Save Downtown Canby v. City of Canby

Summarized by:

  • Court: Oregon Land Use Board of Appeals
  • Area(s) of Law: Land Use
  • Date Filed: 07-23-2014
  • Case #: 2013-114
  • Judge(s)/Court Below: Opinion by Bassham
  • Full Text Opinion

City of Canby did not err in approving rezoning from Downtown Canby Overlay Core Commercial to Outer Highway Commercial for purposes of approving a permit to build a fuel station.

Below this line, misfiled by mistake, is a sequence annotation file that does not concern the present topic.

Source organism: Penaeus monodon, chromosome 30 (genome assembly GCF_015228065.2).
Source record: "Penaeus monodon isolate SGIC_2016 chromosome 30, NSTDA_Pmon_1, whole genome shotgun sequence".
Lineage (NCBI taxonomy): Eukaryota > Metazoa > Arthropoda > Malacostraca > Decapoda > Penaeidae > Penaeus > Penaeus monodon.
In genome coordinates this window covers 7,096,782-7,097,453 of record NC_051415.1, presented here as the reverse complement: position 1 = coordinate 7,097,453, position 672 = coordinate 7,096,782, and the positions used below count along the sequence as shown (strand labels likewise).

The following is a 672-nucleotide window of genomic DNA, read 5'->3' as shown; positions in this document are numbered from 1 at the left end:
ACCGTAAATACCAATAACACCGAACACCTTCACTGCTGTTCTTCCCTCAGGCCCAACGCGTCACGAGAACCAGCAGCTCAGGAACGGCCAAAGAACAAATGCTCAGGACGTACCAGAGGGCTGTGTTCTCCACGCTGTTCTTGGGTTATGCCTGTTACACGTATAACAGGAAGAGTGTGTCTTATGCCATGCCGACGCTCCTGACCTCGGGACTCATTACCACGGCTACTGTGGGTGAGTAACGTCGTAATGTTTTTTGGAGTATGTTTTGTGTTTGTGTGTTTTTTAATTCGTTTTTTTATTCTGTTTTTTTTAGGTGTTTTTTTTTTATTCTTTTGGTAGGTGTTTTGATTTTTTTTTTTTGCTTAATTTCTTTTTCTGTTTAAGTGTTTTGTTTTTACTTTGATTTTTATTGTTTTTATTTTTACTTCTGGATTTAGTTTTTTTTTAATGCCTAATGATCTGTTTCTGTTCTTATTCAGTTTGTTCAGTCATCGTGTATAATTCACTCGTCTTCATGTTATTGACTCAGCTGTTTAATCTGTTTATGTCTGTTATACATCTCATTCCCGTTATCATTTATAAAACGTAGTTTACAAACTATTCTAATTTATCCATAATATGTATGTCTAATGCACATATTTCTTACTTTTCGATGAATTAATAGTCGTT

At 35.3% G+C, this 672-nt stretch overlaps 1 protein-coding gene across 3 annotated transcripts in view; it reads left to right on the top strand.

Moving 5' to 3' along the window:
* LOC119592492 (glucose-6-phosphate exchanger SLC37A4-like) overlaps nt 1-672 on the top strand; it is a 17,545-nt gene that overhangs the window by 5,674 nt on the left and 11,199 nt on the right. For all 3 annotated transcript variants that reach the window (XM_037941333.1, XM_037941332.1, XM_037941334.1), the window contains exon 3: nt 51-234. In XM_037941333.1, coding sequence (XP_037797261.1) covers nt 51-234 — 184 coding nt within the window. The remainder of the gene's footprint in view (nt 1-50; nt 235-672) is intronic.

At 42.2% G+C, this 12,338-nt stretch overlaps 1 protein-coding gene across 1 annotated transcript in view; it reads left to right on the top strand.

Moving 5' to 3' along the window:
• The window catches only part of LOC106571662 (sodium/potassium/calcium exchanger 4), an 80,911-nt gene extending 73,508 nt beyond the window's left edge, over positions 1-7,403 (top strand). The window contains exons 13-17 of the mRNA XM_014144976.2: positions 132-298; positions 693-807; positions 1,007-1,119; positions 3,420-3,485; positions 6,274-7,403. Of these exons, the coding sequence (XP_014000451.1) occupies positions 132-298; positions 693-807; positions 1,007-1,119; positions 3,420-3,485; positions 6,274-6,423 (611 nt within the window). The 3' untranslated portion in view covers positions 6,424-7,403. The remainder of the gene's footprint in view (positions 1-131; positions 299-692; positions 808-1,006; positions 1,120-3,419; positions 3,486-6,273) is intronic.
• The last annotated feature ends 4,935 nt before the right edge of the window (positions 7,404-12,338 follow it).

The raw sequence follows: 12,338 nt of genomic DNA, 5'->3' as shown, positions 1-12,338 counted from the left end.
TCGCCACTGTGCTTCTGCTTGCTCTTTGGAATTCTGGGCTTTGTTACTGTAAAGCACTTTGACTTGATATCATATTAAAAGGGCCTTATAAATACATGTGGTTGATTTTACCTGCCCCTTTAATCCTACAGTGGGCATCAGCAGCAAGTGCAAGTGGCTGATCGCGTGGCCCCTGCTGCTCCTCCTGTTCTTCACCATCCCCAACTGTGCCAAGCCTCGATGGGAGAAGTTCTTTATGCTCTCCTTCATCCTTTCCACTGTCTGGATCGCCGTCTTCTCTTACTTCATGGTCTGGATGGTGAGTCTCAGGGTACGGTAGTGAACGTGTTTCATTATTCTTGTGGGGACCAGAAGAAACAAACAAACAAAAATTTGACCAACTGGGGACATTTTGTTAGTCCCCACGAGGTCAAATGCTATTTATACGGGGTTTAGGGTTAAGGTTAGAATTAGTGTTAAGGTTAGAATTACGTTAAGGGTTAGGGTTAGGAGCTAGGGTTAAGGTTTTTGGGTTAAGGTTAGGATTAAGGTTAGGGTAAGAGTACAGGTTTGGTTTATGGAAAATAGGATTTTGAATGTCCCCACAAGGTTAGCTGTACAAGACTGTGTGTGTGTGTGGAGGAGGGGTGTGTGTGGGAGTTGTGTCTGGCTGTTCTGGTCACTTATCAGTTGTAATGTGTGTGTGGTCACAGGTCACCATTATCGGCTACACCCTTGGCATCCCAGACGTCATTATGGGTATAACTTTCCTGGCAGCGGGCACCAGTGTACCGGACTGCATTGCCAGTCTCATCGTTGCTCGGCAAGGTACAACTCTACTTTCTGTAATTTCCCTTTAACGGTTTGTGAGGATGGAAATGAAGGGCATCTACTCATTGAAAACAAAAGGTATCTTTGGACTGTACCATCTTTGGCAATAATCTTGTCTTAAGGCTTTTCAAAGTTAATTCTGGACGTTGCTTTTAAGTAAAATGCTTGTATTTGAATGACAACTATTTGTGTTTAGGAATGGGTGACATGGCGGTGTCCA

The city council of Canby approved in December 2012 text and map amendments to rezone a property on which Great Basin Engineering wished to build a fuel station. This rezoned the property from Core Commercial (CC) to Outer Highway Commercial (OHC), the former being intended for pedestrian-oriented development and the latter for automobile-oriented development. In June 2013, LUBA remanded the decision with the instruction to reconsider whether the rezone complied with the Transportation Planning Rule in OAR 550-012-0060 and whether the city was required to consider the impact on a future pedestrian crossing. The city re-approved on remand, and Save Downtown Canby (SDC) appealed. SDC first argued that the TPR analysis adopted by the city fails to account for the differences in frontage, setback, and footprint requirements, which would allow for more fuel pumps and higher traffic. LUBA found that the change in standards would actually decrease the maximum developable area, and thus the rezone would not increase the potential number of pumps or traffic. The Board held that the city’s findings regarding the crosswalk were adequate to satisfy remand, rejecting SDC’s argument to the contrary. SDC next argued that the city erred by approving the application under the OHC design standard rather than the CC standard. LUBA held that the “fixed goal-post rule” of ORS 227.175(2) did not apply here because the permit and zone change applications were effectively consolidated even if not considered simultaneously. Lastly, SDC argued that a trellis wall used to satisfy the frontage standard was not a “building” or “structure” and as a result the proposal failed to meet floor area ratio standards. The Board however deferred to the city’s interpretation of those terms and upheld its conclusion as to the adequacy of the floor area ratio. AFFIRMED.